Every investor would love to stumble upon the perfect stock. But will you ever really find a stock that provides everything you could possibly want?
One thing's for sure: You'll never discover truly great investments unless you actively look for them. Let's discuss the ideal qualities of a perfect stock, then decide if Harley-Davidson (NYS: HOG) fits the bill.
The quest for perfection
Stocks that look great based on one factor may prove horrible elsewhere, making due diligence a crucial part of your investing research. The best stocks excel in many different areas, including these important factors:
Growth. Expanding businesses show healthy revenue growth. While past growth is no guarantee that revenue will keep rising, it's certainly a better sign than a stagnant top line.
Margins. Higher sales mean nothing if a company can't produce profits from them. Strong margins ensure that company can turn revenue into profit.
Balance sheet. At debt-laden companies, banks and bondholders compete with shareholders for management's attention. Companies with strong balance sheets don't have to worry about the distraction of debt.
Money-making opportunities. Return on equity helps measure how well a company is finding opportunities to turn its resources into profitable business endeavors.
Valuation. You can't afford to pay too much for even the best companies. By using normalized figures, you can see how a stock's simple earnings multiple fits into a longer-term context.
Dividends. For tangible proof of profits, a check to shareholders every three months can't be beat. Companies with solid dividends and strong commitments to increasing payouts treat shareholders well.
With those factors in mind, let's take a closer look at Harley-Davidson.
What We Want to See
Pass or Fail?
5-Year Annual Revenue Growth > 15%
1-Year Revenue Growth > 12%
Gross Margin > 35%
Net Margin > 15%
Debt to Equity < 50%
Current Ratio > 1.3
Return on Equity > 15%
Normalized P/E < 20
Current Yield > 2%
5-Year Dividend Growth > 10%
5 out of 10
Source: S&P Capital IQ. Total score = number of passes.
Since we looked at Harley-Davidson last year, the company has gained another point after a nice three-point boost from 2010 to 2011. The stock has also inched higher, rising about 15% over the past year.
Harley-Davidson's stock has done an excellent job of recovering from the recession. But the motorcycle maker has had a tough time maintaining sales, as the high quality of its motorcycles and strong following among riders mean that bikes tend to last a long time.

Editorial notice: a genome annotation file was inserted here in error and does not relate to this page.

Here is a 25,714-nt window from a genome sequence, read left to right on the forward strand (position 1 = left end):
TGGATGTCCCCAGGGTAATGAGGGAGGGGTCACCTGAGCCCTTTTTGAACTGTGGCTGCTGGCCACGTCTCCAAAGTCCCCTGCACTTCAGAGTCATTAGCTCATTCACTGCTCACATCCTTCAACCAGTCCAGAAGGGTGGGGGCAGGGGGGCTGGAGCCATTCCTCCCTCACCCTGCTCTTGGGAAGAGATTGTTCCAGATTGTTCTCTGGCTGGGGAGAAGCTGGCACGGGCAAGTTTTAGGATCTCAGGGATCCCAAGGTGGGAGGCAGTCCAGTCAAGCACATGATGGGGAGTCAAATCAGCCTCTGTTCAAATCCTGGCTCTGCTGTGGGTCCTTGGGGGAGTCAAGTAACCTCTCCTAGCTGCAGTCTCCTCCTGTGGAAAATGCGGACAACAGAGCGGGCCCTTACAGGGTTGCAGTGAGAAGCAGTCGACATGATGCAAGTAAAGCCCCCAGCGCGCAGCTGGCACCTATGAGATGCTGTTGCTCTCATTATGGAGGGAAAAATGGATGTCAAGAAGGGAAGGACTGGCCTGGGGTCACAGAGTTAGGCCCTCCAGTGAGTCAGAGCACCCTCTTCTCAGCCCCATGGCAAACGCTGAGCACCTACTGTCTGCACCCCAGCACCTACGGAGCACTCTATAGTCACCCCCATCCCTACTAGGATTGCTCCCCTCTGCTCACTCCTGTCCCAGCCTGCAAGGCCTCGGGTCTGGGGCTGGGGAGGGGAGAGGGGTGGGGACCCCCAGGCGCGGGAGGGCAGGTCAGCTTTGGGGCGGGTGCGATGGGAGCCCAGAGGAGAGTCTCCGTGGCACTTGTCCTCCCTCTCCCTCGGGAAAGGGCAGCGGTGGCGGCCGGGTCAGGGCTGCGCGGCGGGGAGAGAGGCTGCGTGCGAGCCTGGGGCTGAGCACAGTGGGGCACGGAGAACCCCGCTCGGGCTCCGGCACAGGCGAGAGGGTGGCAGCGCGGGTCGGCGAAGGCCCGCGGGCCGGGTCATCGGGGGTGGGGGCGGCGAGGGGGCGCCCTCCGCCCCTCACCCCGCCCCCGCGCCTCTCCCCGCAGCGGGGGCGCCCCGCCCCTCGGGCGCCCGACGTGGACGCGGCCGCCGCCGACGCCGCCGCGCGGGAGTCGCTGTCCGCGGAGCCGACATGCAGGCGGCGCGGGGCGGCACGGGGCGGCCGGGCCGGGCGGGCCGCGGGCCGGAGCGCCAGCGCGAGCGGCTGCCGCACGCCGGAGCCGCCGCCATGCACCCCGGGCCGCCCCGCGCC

For instance, in its most recent quarter, Harley managed to boost its profits by 30% based on reasonable demand in the U.S., Asia, and Latin America, but overall revenue came in below expectations. The company said the favorable weather during the first quarter pulled some sales forward, but Europe is also weighing on the company's results. That's not surprising, given how automakers Ford (NYS: F) and General Motors (NYS: GM) have faced huge headwinds on the continent as economic slowdowns sap consumer confidence.
Longer term, the big question is whether Harley can deal with an aging demographic to keep thriving. With interest in other motorized vehicles from Polaris Industries (NYS: PII) and Arctic Cat (NAS: ACAT) on the rise, Harley has to compete for consumers' discretionary spending against more than just its fellow motorcycle makers.
If the revenue growth we've seen in the past year takes hold as a more lasting trend, then Harley should continue to see improvement. And if it can tackle those longer-term issues, then Harley could get even closer to perfection in the years ahead.
No stock is a sure thing, but some stocks are a lot closer to perfect than others. By looking for the perfect stock, you'll go a long way toward improving your investing prowess and learning how to separate out the best investments from the rest.
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The article Has Harley-Davidson Become the Perfect Stock? originally appeared on Fool.com.
Fool contributor Dan Caplinger has no positions in the stocks mentioned above. The Motley Fool owns shares of Arctic Cat and Ford. Motley Fool newsletter services recommend Ford, General Motors, and Polaris. Try any of our Foolish newsletter services free for 30 days. We Fools may not all hold the same opinions, but we all believe that considering a diverse range of insights makes us better investors. The Motley Fool has a disclosure policy.